Saturday at the Ordway Concert Hall: David Lang: “Darker.” Kate Nordstrum’s “Liquid Music” series is part of the St. Paul Chamber Orchestra family, and we’re reminded of that fully by this chapter, which takes place in the SPCO’s home at the Ordway and features SPCO string players. In a series where every concert is an ear-opening special event – something we haven’t heard before, whether it’s brand-new music or a new combination of musicians, ideas and/or sounds – the Midwest premiere of a work by Pulitzer Prize winner (and Oscar nominee) Lang is extra-special. Here’s how Lang described “Darker” in an interview with bassist Logan Coale, who’s flying in from Brooklyn to join the show: “If you think you’d like the most meticulous passage work from Vivaldi but heard by Arvo Pärt and then stretched out for an hour accompanied by a psychedelic light show, you should come to this concert.” The L.A. Times compared hearing “Darker” to “examining a Calder mobile from many angles.” The “psychedelic light show” consists of projections created live on the spot by visual artist Suzanne Bocanegra. Mischa Santora conducts. Co-presented with the Walker. 8 p.m. FMI and tickets ($20/15).
Opens Friday, Dec. 2 at the Sabes JCC Theatre: “Finian’s Rainbow.” The Tony-winning Broadway musical is full of classic songs including “Old Devil Moon,” “Look to the Rainbow” and “How Are Things in Glocca Mora?” James J. McDonough Jr., adapter and director, moves the story to the fictional state of Missitucky and adds a bigoted, corrupt US Senator to the mix. With the Metropolitan Boys Choir. 7 p.m. FMI and tickets ($15). Ends Dec. 10.
Opens Friday, Dec. 2 at the Illusion Theater: Miss Richfield 1981’s 17th Annual Holiday Show: “From the Trailer House to the State House – Santa Style.” Miss Richfield wants to be Minnesota’s commander-in-chiffon, and she’ll lay out her platform in a trademark outlandish, outrageous performance. 8 p.m. FMI and tickets ($32-59). Ends Dec. 17.
Saturday, Dec. 3 at the Ted Mann: Sounds of the Season Concert. A program of seasonal choral music from the University of Minnesota School of Music, performed by the combined Campus Singers ensembles and the University Men’s and Women’s Choruses. 7:30 p.m. Free and open to the public. The concert will also be live streamed.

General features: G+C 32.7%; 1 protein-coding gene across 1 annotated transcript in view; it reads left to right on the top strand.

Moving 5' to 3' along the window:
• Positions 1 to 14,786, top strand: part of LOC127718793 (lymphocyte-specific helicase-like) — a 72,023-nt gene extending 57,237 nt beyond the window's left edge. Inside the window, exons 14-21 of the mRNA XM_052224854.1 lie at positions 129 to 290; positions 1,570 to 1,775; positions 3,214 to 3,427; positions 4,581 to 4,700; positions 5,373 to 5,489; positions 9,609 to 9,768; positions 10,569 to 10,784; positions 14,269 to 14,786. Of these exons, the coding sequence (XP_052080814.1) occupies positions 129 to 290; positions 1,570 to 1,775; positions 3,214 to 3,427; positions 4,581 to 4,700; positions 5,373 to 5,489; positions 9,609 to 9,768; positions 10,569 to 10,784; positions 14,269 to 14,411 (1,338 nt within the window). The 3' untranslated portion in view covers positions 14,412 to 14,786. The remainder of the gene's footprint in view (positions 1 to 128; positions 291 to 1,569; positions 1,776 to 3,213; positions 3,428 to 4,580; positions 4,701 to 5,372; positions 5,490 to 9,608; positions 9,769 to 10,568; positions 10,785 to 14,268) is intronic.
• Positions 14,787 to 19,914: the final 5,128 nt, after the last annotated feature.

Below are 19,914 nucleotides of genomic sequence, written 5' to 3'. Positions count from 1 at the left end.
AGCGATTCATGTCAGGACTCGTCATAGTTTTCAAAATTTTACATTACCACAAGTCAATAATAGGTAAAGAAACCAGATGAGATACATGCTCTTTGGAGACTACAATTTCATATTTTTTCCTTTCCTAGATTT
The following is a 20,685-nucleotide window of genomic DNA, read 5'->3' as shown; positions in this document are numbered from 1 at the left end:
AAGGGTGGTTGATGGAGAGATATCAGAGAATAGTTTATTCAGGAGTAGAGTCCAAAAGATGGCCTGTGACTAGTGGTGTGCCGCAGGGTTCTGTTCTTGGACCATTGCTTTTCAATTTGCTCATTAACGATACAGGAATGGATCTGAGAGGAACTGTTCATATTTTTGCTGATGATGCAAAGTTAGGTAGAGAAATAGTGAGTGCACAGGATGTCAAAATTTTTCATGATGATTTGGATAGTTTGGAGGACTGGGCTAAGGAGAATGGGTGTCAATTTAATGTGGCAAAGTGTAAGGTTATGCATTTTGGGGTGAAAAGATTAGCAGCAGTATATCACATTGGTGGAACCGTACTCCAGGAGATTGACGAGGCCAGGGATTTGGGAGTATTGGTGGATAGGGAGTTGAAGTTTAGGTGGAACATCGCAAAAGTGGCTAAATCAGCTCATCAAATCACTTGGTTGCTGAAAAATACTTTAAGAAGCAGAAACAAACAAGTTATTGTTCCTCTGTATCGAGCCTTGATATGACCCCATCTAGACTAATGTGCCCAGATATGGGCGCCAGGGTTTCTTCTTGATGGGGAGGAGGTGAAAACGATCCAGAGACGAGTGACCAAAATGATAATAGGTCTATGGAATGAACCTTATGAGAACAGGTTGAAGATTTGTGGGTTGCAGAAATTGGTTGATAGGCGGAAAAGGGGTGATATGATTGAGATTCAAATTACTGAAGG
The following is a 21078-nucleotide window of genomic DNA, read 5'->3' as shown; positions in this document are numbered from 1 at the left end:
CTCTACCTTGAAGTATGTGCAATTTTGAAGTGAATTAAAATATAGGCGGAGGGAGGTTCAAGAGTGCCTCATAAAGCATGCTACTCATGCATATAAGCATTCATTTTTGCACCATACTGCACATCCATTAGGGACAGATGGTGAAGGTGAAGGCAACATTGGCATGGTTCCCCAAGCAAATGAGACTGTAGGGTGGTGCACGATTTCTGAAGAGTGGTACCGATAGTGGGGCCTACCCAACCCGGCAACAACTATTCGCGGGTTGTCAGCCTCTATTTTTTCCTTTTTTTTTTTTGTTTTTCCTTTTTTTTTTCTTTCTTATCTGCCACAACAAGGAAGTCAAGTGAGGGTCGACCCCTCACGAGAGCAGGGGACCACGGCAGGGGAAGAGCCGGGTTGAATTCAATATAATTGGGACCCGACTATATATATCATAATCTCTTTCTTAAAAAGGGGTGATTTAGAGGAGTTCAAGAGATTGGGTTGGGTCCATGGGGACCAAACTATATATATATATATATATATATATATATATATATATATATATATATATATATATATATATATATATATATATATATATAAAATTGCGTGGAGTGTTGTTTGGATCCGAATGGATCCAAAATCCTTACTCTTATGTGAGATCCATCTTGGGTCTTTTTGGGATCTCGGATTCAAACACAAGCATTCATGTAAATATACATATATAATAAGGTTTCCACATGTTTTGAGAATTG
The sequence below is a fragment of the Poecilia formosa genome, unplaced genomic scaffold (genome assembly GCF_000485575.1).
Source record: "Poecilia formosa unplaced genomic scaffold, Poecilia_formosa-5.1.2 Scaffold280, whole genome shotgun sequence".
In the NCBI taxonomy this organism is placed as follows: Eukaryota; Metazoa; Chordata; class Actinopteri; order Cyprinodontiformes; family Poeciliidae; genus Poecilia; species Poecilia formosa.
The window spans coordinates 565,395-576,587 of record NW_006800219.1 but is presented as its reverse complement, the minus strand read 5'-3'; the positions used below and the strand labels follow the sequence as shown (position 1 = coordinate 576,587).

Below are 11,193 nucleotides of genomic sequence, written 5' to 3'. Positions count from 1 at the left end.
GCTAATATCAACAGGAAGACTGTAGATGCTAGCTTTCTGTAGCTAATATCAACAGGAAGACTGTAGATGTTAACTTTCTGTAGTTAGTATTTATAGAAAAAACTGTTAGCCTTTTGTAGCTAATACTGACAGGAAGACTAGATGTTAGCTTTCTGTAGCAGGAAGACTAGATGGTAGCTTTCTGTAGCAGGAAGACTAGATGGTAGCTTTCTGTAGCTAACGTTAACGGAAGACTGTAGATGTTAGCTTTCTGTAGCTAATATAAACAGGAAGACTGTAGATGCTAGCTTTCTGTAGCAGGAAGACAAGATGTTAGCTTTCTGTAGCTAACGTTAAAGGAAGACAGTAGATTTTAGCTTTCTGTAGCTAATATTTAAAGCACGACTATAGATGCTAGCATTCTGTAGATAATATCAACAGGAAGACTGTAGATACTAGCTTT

Thursday, Dec. 15 at Landmark Center and TPT: Schubert Club presents Songs for the Season by Minnesota Composers. Music by local composers from Abbie Betinis to Prince, performed by local artists including soprano Carrie Henneman Shaw, bass Timothy Takach and guitarist Zacc Harris. This is always the most popular program in the Schubert Club’s noontime Courtroom Concert series, and it always fills up, so this year includes an evening encore performance, plus you can stream it live online. 12 p.m. at the Landmark Center (first come, first served), 7 p.m. at TPT’s Street Space in Lowertown (reservations required), online here. Everything is free. Here’s the program.
Opens Thursday, Dec. 15 at the Pantages: “All Is Calm: The Christmas Truce of 1914.” After its premiere in 2007, Star Tribune theater critic Graydon Royce predicted this show would “become a classic to be repeated for years to come.” And here it is. Based on a true story, presented by Theater Latté Da and directed by Peter Rothstein, this perennial favorite is a dose of Christmas hope. FMI and tickets ($40-45). Six performances. Ends Sunday, Dec. 18.
Opens Friday, Dec. 2 at Soo Visual Arts Center: SooVAC’s Artists’ Holiday Shop. Now in its fifth year, this popular show features prints, paintings, jewelry and sculpture by dozens of Minnesota artists and makers. 11 a.m. – 7 p.m. Open Wednesdays-Sundays through Dec. 30, with generous hours. FMI.
Saturday at the American Craft Council: ACC Library Craft Sale and Open House. Work by 18 local artists and artisans, in the home of the organization that champions craft across the U.S. Good stuff. 10 a.m. – 5 p.m. FMI.